Welcome to another edition of “I Love My Neighborhood”, where I ask expats from across the globe to share the joys of local life they’ve found in their corner of the world.
If you’re just joining in now, check out the other cities that have been covered so far here.
This week’s guest post comes from Daisy, who originally hails from NYC but has lived in Paris for nearly a decade. We originally met when I participated in one of her treasure hunts at the Louvre, and since then she has become a dear friend; our weekly lunches are one of the few things that keep me sane when this city is driving me crazy. She is also one of the most knowledgeable people I know when it comes to culture and history, which is why I love reading her blog. Married to an Argentinian, she is now raising the most adorable tri-lingual baby in her vibrant neighborhood of Faubourg Saint-Denis.
Daisy: Why I Love Faubourg St Denis
I love my neighbourhood because it’s loud and gritty, colourful and lively. The Paris that I know by day leans towards subdued, elegant, spoken with a discreet modulated voice. Coming home is the exact opposite. Faubourg St Denis (FSD) is a market street, with fruit vendors screaming their strawberry sales, competing for attention from the veggie salesman across the road shouting his own sale of the day. It’s something that Storsh, my 18-month old, won’t hear when he’s 8 or 18, probably. That “Ventre de Paris” (belly of Paris), as Honoré de Balzac referred to Les Halles (back when it was the site of a meat-market smack dab in the center of town), is moving farther and farther afield and Paris’s gentrified bits are nestling their nose into more and more corners.
I used to live off of rue Montorguiel (another nearby street-market down in the 2eme) which is still technically a market street, but now it’s paved and fancy with restaurants and cafes and even a Kiehls shop from New York. FSD is still vibrant and functioning (though town hall is talking about pedestrianising it, and there are boutique ‘gourmand’ shops and cafes appearing daily). But for now it’s still a little UN of sorts popular with Asians, Arabs, Africans and Bobos alike (Bobos being the Bohemian Bourgeois, over-educated socialists who “feel for” underdeveloped countries, and like to claim poverty but wear 800 euro leather shoes and read Le Monde Diplomatique). So it’s for the shouts, grit and variety that I love my neighbourhood (plus our flat is removed from the street, so we can recede into silence).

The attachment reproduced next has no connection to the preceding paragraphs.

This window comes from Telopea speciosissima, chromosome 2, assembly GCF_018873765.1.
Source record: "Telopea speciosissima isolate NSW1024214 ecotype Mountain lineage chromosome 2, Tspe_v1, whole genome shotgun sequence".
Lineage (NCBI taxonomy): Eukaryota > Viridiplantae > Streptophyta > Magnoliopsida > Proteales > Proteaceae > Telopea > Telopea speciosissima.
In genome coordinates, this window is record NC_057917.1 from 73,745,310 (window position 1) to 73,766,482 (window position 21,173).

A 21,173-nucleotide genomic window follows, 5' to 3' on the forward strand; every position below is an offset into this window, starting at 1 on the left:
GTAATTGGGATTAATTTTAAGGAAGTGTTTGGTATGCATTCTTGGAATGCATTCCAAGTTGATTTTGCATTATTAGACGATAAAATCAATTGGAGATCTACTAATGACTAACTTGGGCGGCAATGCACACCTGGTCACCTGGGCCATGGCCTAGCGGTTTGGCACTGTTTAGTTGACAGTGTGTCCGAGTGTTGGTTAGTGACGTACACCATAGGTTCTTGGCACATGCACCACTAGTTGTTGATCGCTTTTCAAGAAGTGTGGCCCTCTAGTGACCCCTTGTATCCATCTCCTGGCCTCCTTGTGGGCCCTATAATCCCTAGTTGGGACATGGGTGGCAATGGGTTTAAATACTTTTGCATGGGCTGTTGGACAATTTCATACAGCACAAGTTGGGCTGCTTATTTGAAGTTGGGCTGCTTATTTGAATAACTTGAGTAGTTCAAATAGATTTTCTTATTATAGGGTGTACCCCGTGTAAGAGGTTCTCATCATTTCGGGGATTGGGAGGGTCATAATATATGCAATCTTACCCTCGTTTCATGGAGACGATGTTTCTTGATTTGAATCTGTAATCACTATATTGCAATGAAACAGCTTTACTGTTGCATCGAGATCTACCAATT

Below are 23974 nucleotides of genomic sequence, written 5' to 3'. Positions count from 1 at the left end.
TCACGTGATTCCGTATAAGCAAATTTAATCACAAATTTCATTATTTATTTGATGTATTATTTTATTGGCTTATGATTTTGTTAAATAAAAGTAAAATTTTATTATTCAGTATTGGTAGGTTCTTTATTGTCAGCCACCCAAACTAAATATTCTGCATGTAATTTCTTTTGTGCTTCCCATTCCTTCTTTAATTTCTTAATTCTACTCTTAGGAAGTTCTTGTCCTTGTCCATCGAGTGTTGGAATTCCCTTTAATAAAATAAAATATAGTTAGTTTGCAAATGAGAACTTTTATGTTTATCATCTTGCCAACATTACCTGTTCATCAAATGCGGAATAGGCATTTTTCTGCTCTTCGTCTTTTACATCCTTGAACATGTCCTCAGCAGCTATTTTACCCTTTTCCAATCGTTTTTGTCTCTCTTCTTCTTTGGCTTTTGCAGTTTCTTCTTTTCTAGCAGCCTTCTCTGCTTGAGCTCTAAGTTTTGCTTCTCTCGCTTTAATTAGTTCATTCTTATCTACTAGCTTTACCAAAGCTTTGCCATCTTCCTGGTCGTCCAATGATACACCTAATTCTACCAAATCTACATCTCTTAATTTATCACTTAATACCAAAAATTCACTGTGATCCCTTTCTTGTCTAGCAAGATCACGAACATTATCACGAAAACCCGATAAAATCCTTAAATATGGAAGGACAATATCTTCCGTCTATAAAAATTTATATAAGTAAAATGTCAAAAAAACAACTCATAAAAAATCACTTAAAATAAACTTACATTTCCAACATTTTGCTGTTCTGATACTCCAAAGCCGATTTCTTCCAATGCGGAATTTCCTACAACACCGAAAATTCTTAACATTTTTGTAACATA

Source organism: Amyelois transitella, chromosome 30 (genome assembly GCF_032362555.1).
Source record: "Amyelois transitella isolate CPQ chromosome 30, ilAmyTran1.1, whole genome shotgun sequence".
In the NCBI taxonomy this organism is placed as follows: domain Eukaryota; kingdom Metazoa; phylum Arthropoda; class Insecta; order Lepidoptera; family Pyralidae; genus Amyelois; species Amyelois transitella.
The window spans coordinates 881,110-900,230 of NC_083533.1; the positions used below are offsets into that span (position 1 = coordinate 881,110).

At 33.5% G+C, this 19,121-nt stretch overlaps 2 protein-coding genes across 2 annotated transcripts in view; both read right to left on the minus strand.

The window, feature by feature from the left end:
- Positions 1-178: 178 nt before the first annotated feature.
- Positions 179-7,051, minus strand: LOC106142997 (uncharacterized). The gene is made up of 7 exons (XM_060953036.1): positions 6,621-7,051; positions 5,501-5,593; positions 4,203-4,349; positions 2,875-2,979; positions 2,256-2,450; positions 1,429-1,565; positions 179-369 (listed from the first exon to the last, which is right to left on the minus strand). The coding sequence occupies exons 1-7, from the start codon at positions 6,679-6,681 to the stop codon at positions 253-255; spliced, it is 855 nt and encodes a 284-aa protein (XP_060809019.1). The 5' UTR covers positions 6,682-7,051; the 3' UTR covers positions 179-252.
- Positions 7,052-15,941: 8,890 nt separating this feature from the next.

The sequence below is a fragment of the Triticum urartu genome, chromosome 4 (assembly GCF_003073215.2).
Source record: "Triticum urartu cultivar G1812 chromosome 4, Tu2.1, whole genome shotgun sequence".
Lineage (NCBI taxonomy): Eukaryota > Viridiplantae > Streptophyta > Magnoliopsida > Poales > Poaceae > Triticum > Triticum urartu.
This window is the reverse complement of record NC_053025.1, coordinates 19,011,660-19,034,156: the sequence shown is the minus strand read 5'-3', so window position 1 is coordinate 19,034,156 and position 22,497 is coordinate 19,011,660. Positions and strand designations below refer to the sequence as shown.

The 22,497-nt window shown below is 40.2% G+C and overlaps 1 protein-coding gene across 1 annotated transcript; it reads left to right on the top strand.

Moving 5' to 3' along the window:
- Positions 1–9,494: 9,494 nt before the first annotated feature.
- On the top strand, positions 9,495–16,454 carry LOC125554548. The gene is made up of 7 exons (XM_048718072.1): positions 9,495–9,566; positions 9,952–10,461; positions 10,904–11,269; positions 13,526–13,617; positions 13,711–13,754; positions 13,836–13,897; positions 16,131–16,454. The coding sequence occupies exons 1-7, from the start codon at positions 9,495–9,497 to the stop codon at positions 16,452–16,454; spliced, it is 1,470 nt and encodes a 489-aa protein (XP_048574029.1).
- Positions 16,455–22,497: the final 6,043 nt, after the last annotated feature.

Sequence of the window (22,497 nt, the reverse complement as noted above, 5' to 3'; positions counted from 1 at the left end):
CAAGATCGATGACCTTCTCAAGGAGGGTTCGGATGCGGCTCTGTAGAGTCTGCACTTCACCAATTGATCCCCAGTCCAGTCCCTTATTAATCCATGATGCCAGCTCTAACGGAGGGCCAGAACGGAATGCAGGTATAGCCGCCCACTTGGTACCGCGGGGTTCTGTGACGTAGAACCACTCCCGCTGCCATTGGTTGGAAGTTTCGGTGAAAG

The open-aired, tree-lined Passage Petites Ecuries is constantly sprouting new restaurants, bars and cafes with an angle (plus every Tuesday at 7 pm it’s one of the meeting points for Organic Farmers to deliver their fresh veg in crates to the environmentally-caring cooperative who subscribe). At night Petites Ecuries is buzzing with slightly older bobos at places like Lucky Luciano (a sophisticated Pizzeria with exposed brick walls, tricking one into believing they’re in Williamsburg, Brooklyn) or the classic 1901 Alsatian Brasserie, Flo (with adorable old murals, suitably woody walls, formal but pleasant life-long waiters and most importantly fois gras, oysters and choucroute to die for). Just across FSD there’s Passage Brady, a 19th century glass covered passage which serves as Paris’s India town, rich with the smells and colours and textures belying India itself. And then there’s Passage Prado, an L-shaped passage, which is the most run-down and the prettiest of them all, with art nouveau details running along the glassed-in roof.
I heard recently that the Right Bank was commercial and the Left Bank was artistic, which is why there are only Passages (19th century covered shopping malls, essentially) on the Right Bank. Sadly even these are dying out, being semi-privatized or closed up entirely, along with the shouts of the veggie vendors. Americans have a term they claim to be French “nostalgie de la boue” (nostalgia for mud, literally, or an appreciation of the grit and grime of the old). I guess I suffer from this muddy nostalgia.